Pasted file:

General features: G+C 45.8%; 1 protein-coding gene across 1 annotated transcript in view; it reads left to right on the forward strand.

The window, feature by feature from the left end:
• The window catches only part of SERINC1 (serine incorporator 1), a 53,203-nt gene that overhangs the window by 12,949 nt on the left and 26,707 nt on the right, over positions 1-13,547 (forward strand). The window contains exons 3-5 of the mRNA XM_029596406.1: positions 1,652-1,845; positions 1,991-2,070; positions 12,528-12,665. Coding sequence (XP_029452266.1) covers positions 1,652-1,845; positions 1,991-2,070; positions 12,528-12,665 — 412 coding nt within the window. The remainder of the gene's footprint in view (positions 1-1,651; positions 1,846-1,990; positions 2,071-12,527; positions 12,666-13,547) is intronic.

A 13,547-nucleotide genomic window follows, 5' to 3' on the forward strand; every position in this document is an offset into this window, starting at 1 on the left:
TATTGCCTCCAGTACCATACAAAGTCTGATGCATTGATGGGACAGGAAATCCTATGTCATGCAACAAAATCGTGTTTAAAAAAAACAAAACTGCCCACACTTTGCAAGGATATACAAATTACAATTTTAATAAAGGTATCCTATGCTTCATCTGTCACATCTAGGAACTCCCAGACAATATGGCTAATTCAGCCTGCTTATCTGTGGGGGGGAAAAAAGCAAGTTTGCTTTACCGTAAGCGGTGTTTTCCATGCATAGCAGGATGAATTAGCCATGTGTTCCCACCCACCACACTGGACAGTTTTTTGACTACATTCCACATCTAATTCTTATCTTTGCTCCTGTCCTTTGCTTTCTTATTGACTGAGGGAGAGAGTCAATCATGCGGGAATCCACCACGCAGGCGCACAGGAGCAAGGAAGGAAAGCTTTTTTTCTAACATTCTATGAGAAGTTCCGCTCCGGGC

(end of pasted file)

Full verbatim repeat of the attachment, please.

General features: G+C 45.8%; 1 protein-coding gene across 1 annotated transcript in view; it reads left to right on the forward strand.

The window, feature by feature from the left end:
• The window catches only part of SERINC1 (serine incorporator 1), a 53,203-nt gene that overhangs the window by 12,949 nt on the left and 26,707 nt on the right, over positions 1-13,547 (forward strand). The window contains exons 3-5 of the mRNA XM_029596406.1: positions 1,652-1,845; positions 1,991-2,070; positions 12,528-12,665. Coding sequence (XP_029452266.1) covers positions 1,652-1,845; positions 1,991-2,070; positions 12,528-12,665 — 412 coding nt within the window. The remainder of the gene's footprint in view (positions 1-1,651; positions 1,846-1,990; positions 2,071-12,527; positions 12,666-13,547) is intronic.

A 13,547-nucleotide genomic window follows, 5' to 3' on the forward strand; every position in this document is an offset into this window, starting at 1 on the left:
TATTGCCTCCAGTACCATACAAAGTCTGATGCATTGATGGGACAGGAAATCCTATGTCATGCAACAAAATCGTGTTTAAAAAAAACAAAACTGCCCACACTTTGCAAGGATATACAAATTACAATTTTAATAAAGGTATCCTATGCTTCATCTGTCACATCTAGGAACTCCCAGACAATATGGCTAATTCAGCCTGCTTATCTGTGGGGGGGAAAAAAGCAAGTTTGCTTTACCGTAAGCGGTGTTTTCCATGCATAGCAGGATGAATTAGCCATGTGTTCCCACCCACCACACTGGACAGTTTTTTGACTACATTCCACATCTAATTCTTATCTTTGCTCCTGTCCTTTGCTTTCTTATTGACTGAGGGAGAGAGTCAATCATGCGGGAATCCACCACGCAGGCGCACAGGAGCAAGGAAGGAAAGCTTTTTTTCTAACATTCTATGAGAAGTTCCGCTCCGGGC